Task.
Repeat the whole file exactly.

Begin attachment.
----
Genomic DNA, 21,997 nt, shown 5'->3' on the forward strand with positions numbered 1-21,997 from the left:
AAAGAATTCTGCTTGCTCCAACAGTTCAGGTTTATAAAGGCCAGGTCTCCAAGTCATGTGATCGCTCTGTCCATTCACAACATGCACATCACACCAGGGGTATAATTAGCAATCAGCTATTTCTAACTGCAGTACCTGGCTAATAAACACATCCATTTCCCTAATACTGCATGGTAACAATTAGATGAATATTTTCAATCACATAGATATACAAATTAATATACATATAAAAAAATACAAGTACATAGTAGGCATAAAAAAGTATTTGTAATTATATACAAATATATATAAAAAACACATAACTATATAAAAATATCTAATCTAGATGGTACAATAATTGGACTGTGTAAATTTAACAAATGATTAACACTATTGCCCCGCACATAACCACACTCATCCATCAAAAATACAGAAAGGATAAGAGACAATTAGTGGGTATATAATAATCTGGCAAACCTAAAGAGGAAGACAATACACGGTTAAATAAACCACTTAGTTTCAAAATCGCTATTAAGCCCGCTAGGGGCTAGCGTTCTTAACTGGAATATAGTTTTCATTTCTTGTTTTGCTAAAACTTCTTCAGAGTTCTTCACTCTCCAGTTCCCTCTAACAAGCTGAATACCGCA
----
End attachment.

Genomic DNA, 21,997 nt, shown 5'->3' on the forward strand with positions numbered 1-21,997 from the left:
AAAGAATTCTGCTTGCTCCAACAGTTCAGGTTTATAAAGGCCAGGTCTCCAAGTCATGTGATCGCTCTGTCCATTCACAACATGCACATCACACCAGGGGTATAATTAGCAATCAGCTATTTCTAACTGCAGTACCTGGCTAATAAACACATCCATTTCCCTAATACTGCATGGTAACAATTAGATGAATATTTTCAATCACATAGATATACAAATTAATATACATATAAAAAAATACAAGTACATAGTAGGCATAAAAAAGTATTTGTAATTATATACAAATATATATAAAAAACACATAACTATATAAAAATATCTAATCTAGATGGTACAATAATTGGACTGTGTAAATTTAACAAATGATTAACACTATTGCCCCGCACATAACCACACTCATCCATCAAAAATACAGAAAGGATAAGAGACAATTAGTGGGTATATAATAATCTGGCAAACCTAAAGAGGAAGACAATACACGGTTAAATAAACCACTTAGTTTCAAAATCGCTATTAAGCCCGCTAGGGGCTAGCGTTCTTAACTGGAATATAGTTTTCATTTCTTGTTTTGCTAAAACTTCTTCAGAGTTCTTCACTCTCCAGTTCCCTCTAACAAGCTGAATACCGCA